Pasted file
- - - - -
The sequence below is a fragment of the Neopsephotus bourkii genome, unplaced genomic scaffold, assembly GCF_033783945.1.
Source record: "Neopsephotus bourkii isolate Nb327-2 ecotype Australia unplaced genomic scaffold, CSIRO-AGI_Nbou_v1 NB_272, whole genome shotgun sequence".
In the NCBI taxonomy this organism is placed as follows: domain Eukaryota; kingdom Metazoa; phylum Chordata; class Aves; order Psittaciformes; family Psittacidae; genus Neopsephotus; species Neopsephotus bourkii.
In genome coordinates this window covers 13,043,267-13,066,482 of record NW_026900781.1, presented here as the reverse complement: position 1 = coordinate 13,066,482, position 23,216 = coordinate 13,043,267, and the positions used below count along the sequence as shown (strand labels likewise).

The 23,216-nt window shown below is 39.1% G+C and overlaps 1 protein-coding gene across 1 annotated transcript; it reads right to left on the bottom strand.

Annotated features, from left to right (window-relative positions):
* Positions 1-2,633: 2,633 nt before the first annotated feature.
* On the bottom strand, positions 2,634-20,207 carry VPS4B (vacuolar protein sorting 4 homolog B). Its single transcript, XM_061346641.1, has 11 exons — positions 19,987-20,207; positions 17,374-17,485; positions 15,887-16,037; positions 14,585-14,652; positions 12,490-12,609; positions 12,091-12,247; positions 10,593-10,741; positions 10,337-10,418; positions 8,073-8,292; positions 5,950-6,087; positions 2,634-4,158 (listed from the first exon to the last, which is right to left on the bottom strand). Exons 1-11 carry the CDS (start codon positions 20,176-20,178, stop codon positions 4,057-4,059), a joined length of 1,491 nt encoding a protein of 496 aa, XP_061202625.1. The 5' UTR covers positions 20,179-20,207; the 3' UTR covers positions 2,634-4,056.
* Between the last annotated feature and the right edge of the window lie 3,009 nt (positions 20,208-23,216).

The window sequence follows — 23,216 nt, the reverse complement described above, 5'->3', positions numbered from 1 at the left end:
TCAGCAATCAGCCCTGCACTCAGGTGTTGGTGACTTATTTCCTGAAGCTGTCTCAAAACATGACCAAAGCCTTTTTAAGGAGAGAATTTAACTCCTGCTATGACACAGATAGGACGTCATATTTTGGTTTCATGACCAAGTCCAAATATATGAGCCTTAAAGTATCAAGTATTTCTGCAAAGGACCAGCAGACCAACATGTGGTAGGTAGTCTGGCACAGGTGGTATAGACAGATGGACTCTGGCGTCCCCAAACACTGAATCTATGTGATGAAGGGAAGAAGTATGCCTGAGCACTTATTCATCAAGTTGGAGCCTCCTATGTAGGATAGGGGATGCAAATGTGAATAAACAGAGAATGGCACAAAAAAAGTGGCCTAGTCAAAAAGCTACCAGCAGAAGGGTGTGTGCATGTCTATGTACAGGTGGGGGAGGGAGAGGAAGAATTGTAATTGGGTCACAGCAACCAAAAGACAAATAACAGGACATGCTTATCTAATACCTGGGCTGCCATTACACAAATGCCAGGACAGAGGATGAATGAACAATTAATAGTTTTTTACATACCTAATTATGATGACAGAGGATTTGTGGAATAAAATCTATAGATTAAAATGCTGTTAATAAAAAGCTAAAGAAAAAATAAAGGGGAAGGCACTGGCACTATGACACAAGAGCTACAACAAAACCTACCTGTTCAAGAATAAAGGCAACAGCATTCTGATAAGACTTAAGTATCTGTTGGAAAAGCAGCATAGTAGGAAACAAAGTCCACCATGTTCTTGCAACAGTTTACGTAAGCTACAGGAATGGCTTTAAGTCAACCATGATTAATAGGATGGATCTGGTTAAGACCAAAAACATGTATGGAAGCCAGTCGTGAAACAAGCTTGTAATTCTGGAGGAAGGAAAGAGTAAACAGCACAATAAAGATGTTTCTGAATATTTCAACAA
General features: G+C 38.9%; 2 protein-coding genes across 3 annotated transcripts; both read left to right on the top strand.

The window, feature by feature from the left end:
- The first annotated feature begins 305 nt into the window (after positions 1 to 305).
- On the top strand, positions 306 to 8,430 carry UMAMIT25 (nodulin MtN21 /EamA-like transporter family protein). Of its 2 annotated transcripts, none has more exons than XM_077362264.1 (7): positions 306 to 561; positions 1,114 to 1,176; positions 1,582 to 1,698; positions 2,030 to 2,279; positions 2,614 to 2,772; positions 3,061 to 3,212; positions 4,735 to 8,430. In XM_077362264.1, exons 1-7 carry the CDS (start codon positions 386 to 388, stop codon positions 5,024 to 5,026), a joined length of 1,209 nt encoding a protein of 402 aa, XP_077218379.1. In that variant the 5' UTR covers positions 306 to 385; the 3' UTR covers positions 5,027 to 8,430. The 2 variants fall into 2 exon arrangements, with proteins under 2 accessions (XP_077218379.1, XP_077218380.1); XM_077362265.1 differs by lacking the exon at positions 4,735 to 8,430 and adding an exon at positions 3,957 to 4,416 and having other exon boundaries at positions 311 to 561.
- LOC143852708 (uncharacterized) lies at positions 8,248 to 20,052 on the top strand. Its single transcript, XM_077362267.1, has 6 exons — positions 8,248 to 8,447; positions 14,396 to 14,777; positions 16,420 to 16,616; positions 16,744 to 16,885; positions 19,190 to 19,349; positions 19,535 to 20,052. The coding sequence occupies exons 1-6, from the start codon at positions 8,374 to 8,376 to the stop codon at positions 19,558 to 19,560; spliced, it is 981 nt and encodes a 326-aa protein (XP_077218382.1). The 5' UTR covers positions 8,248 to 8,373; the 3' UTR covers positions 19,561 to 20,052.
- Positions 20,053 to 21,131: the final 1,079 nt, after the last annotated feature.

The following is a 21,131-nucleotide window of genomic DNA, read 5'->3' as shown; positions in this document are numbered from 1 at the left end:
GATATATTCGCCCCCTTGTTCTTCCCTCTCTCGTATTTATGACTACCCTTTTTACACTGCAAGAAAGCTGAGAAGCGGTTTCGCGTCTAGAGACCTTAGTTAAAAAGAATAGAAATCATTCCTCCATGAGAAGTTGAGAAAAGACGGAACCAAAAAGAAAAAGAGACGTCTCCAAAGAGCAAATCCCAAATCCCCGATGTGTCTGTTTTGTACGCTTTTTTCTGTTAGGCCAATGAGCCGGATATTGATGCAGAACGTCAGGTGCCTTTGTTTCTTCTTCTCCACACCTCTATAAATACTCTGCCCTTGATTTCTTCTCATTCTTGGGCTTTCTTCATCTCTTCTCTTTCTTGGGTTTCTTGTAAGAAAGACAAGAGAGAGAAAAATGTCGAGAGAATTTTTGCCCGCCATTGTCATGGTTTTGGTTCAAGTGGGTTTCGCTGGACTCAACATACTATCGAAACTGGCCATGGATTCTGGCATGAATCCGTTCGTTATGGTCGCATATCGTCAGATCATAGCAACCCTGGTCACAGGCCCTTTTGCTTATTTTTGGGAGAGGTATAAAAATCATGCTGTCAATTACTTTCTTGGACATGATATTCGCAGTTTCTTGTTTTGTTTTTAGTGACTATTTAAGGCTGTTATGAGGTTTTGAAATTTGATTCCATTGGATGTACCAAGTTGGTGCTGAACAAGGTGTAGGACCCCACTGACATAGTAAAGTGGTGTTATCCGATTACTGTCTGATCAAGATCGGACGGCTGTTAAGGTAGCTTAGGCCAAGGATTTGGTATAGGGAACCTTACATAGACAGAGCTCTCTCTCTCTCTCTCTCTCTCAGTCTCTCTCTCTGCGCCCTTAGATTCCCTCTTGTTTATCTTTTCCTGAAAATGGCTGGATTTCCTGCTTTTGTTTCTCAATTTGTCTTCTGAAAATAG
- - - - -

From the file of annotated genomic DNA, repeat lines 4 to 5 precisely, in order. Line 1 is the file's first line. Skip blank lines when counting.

In genome coordinates this window covers 13,043,267-13,066,482 of record NW_026900781.1, presented here as the reverse complement: position 1 = coordinate 13,066,482, position 23,216 = coordinate 13,043,267, and the positions used below count along the sequence as shown (strand labels likewise).

The 23,216-nt window shown below is 39.1% G+C and overlaps 1 protein-coding gene across 1 annotated transcript; it reads right to left on the bottom strand.